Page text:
I was there: eyewitness accounts of 5G in action. The robot at Helsinki Airport
Tellu, the 5G enabled robot at Helsinki airport. Photo courtesy Pasi Salminen
Landing in HEL sounds a little unnerving doesn’t it? However, my day wasn’t going too badly. I was in Terminal 2, the non-Schengen area of Helsinki airport, trying to get my bearings and make a rail connection.
I couldn’t help noticing a number of people gathering in one of the foyer areas. Something was causing a commotion - at least by Finnish standards - so I took a moment to investigate. As I drew closer I could see an automaton, perhaps 1.5 meters high and kitted out with “5G” labels, moving around the foyer area.
Onlookers were discussing how the robot was equipped with a 360º camera. I soon discovered that the android is part of a trial driven by Telia and Finavia to explore the possibilities of using 5G in airport operations. This will bring new kinds of experiences to passengers - in fact, part of the trial is to see how passengers as well as airport personnel interact with an autonomous robot performing service tasks.
Interact you say - so does it have a name, I asked, hoping the answer would not be “Robbie”? Yes, I was told, she is called Tellu and she is already making a name for herself on social media as the star of the world’s first 5G enabled airport. Quite an appropriate name I thought - perhaps she can tell you where the rail terminal is!
Today however, Tellu was assisting security staff, using 5G to send video of the terminal back to the security center.
5G will bring enhanced automation to airports
Tellu should be considered part of a wider story. We already use online check-in, mobile boarding passes or self-service check-in machines at the airport. Airport operators can go even further along this path, creating smart airports in much the same way that local municipalities will create smart cities. Robotics and automation are an obvious area for development here. Monitoring, cleaning and the more routine service tasks can all be automated to improve efficiency, freeing up people for tasks only they can do.
Dedicated high-performance wireless networks will be used to streamline airport operations, both inside and outside the terminal, helping provide a better experience for passengers. Some airports have already deployed private or managed LTE networks to kick start connectivity for airport operations. 5G technology will help build this smart airport environment with enhanced mobile broadband, massive device management and ultra-low latency connectivity for critical services.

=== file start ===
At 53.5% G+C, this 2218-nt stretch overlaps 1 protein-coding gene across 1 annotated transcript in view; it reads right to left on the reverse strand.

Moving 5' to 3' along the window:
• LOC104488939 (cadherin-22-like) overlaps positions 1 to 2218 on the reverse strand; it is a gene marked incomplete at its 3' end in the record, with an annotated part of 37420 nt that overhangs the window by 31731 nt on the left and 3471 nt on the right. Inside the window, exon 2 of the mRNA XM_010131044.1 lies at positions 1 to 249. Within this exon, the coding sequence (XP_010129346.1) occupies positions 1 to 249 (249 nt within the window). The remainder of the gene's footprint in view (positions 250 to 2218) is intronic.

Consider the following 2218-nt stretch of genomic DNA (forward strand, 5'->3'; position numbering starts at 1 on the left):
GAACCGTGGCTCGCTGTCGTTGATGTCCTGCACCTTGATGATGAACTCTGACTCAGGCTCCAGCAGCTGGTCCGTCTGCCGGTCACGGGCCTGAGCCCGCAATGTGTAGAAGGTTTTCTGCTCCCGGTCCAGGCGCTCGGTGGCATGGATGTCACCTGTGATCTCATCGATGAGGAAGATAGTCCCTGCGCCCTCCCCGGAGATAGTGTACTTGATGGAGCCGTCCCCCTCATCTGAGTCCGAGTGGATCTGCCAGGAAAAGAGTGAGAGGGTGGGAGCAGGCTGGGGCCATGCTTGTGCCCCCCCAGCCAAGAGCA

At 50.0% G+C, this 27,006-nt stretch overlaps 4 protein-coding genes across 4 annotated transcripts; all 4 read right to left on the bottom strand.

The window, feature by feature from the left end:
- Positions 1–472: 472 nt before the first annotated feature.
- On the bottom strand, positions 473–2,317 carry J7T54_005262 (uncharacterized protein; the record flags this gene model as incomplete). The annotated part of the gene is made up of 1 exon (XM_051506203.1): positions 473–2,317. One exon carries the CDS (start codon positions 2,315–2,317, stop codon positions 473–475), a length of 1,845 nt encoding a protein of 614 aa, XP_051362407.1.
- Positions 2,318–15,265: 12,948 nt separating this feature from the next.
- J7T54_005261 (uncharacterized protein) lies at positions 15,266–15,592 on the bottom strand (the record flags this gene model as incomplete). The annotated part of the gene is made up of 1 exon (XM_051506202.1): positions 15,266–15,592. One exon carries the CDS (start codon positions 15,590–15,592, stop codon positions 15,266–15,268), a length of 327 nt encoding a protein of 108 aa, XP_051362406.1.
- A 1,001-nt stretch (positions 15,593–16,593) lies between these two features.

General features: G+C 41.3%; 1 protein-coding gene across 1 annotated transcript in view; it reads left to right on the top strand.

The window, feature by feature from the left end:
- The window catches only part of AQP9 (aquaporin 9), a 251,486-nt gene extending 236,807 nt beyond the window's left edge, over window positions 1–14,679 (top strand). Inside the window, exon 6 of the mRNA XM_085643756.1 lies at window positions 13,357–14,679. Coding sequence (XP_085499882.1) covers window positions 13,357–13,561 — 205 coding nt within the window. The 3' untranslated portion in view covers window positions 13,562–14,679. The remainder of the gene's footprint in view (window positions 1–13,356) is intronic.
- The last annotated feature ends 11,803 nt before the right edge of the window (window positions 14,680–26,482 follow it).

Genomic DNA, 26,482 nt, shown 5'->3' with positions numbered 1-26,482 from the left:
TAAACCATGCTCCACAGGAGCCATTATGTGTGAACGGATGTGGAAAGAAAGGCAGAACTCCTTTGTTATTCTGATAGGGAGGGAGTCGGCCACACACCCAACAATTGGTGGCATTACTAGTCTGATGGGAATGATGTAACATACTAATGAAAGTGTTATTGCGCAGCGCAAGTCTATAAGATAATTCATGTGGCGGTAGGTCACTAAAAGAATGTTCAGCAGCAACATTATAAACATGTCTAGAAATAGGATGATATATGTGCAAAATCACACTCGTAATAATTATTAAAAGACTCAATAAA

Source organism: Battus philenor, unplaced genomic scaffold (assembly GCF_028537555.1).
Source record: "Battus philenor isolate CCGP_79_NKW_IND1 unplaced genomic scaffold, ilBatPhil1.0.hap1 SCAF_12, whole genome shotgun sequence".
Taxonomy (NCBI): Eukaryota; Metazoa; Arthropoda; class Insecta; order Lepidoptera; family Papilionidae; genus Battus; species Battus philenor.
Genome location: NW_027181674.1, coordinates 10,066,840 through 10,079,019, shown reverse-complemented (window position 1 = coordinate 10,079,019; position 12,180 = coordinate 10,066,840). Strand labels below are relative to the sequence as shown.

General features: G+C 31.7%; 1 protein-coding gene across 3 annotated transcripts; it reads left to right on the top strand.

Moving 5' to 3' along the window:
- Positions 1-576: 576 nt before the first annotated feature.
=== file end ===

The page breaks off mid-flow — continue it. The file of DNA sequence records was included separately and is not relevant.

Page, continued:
Aircraft turnaround will benefit from real time updates for air and ground crews, connected airfield vehicles and aircraft data offloads specific to each airline. Security personnel can be equipped with bodycams connected to the dedicated network and outfitted with push-to-video capabilities. Remotely controlled cameras can be fitted to emergency vehicles or service robots, offering enhanced situational awareness.
The smart airport will focus on delivering an enhanced and personalized customer experience, right from smart parking on arrival, through baggage drop off, to navigational aids, security checks, restaurant and shop information, to boarding. For the airport operator, the new wireless network’s traffic segregation and prioritization capabilities will also permit monetization of specific services to passengers, airlines, baggage handling companies and others - I think you get the picture.
What’s in store for visitors to Helsinki Airport?
Back in Terminal 2, I had a chance to chat with Finavia CDO Heikki Koski and Telia Finland 5G Program Leader Janne Koistinen.
“The project has been running for a couple of months, during which time Tellu has become acquainted with passengers and airport personnel. It’s important to see how a mobile robot gets along before starting with full-time service tasks,” Heikki tells me.
Planning for these tasks is well underway and possible jobs for Tellu include customer service and guiding of passengers, as well as different security and monitoring tasks. With her 360º vision and video feed capability, Tellu offers an excellent extra pair of eyes for these tasks . If you think about it, the possibilities for Tellu are ever evolving, as there are a lot of service opportunities in a customer-dense area like the airport.
Tellu’s interaction with staff and passengers. Photo courtesy of Pasi Salminen
For Telia as a 5G service provider, Tellu is an important step in exploring how well 5G technology is suited to the terminal space and for an autonomous robot. “This is a result of keen cooperation and new project models. It’s an exciting exercise, with Finavia as our customer and several partners providing the technology, such as the network and robot,” Janne Koistinen explains.
It appears that Tellu is here to stay and Finavia has big plans for her. The trial has shown no operational or technical problems, and Tellu can manage a full day’s work, and longer, on a single battery charge.
I stood for a little longer watching Tellu go about her rounds and wondered what my next encounter with her will be. “Hi Steve, good to see you again. Going to Espoo? – roads are a little congested right now, but you have a train leaving in 15 mins from this terminal.”
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